- Balance Transfer – The process of transferring your credit card balance to another credit card.
- Balance Transfer Rate – Interest charged to the outstanding balance of your old credit card that is transferred to your new credit card.
Related Credit Card Calculators For Debt Payoff
- Credit Card Comparison Calculator: Which credit card is the best deal?
- Debt Snowball Calculator: How fast can the rollover method get me out of debt and how much will I save?
- Credit Card Interest Calculator: How much of my credit card payment is interest and how much is principal?
- Credit Card Payoff Calculator: How long until I pay off my credit card debt using a variety of payment strategies? Includes printable amortization schedule.
- Credit Card Payment Calculator: Which repayment strategy will cost the least and get me out of debt the fastest?
- Debt Payoff Calculator: How much must I pay each month to be out of debt by any selected date?
- Debt Consolidation Calculator: How much will I save by consolidating my debts into one loan versus paying them individually?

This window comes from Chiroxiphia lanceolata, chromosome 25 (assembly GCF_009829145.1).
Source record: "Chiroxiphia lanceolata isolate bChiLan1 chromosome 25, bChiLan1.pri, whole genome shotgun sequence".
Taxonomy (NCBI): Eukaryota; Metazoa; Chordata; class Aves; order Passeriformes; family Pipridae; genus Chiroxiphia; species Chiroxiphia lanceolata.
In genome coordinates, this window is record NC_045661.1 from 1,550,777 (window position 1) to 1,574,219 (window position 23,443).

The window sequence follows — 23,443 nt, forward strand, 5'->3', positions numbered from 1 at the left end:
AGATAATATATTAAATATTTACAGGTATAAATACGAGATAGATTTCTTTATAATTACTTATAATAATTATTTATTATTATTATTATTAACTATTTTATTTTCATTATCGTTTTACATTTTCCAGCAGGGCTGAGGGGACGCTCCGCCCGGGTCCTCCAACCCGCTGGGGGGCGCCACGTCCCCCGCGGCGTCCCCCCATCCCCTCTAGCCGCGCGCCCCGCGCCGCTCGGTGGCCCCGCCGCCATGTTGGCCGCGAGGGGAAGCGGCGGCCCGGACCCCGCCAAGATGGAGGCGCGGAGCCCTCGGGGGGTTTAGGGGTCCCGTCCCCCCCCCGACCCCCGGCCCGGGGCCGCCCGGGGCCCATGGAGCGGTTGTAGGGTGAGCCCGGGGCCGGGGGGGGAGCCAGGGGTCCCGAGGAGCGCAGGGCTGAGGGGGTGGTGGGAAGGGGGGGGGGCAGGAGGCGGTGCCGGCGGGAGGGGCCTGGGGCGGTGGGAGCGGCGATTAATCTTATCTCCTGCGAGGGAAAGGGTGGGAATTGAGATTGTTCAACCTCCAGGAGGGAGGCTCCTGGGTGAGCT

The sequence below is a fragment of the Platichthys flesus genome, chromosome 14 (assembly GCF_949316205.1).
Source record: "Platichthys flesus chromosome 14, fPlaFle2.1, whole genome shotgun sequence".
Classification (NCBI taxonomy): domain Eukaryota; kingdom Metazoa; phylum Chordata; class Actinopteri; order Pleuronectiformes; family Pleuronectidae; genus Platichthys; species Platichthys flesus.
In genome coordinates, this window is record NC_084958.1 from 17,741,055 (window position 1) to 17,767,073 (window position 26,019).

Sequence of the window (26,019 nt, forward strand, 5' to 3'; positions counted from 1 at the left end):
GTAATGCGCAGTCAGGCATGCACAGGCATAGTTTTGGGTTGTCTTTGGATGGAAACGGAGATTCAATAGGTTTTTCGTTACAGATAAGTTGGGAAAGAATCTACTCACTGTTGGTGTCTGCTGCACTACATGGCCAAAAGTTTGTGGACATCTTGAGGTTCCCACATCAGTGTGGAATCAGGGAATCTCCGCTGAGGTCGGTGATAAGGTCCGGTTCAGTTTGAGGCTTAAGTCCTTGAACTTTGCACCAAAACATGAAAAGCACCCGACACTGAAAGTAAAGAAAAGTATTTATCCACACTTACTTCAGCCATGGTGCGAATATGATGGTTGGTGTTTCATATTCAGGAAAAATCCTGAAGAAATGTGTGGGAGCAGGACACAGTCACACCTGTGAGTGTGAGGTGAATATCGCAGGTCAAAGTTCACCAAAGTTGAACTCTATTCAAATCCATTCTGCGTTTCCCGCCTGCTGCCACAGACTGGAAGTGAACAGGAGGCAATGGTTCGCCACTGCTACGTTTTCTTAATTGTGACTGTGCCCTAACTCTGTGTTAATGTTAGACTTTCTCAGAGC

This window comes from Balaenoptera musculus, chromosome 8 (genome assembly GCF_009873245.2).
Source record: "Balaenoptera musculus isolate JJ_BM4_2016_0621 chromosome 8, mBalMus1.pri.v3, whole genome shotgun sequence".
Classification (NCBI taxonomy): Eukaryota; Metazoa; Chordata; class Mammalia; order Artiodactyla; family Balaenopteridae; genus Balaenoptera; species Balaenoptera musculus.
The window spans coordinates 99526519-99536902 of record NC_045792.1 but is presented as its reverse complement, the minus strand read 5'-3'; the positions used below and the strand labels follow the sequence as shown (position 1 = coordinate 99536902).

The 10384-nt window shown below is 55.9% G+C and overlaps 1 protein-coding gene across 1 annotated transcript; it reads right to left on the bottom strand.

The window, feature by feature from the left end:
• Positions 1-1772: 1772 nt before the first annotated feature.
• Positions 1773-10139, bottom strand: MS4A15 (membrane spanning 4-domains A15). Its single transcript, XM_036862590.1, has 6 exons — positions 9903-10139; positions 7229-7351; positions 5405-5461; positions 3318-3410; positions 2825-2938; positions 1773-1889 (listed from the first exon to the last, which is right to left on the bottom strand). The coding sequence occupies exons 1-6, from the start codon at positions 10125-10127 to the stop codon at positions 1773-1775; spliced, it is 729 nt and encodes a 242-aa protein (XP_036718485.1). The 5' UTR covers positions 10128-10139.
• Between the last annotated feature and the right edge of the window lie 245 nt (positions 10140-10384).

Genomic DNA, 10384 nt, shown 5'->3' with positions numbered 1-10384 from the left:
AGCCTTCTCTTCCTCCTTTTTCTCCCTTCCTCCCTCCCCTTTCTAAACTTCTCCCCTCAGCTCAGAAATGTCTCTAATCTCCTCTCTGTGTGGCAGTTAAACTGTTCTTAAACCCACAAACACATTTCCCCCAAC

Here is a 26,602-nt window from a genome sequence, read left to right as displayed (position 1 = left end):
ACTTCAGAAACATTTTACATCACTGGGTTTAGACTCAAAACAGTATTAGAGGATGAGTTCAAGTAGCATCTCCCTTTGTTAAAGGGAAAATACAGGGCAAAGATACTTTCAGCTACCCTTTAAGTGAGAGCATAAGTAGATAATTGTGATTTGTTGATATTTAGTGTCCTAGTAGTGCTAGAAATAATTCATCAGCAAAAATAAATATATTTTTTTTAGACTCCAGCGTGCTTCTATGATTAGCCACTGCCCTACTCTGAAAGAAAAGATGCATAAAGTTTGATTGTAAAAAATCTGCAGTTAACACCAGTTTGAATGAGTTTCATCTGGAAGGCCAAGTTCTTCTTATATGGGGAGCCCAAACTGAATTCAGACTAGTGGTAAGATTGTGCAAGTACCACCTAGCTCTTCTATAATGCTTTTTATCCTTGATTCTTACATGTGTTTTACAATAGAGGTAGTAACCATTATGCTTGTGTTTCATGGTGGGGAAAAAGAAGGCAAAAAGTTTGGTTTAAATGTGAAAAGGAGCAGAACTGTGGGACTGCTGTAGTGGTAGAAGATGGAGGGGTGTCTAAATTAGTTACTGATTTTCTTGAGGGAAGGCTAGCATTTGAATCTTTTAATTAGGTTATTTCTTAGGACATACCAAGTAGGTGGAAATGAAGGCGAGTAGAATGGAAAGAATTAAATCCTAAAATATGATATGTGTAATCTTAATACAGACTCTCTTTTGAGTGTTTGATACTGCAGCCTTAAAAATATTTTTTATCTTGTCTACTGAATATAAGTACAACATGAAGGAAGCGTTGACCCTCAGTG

- Debt Reduction Calculator (With Amortization Schedule): How fast can I get out debt and how much will I save by adding a fixed amount to each monthly payment?
- Debt Repayment Calculator: How fast can I get out debt and how much will I save by adding a one-time additional payment to principal?
- Debt Calculator: How long will it take to get out using my current payment plan?
Compare Top Credit Card Offers
The Financial Mentor partners with Cardratings to show you relevant credit card offers. If you're looking to save money on interest or find a higher-value rewards card, check out today's top card offers now:
- 0% APR Credit Cards
- Balance Transfer Credit Cards
- Cash Back Credit Cards
- Travel Rewards Credit Cards
- For Business Credit Cards
- For Fair/Average Credit Credit Cards
- Browse All Cards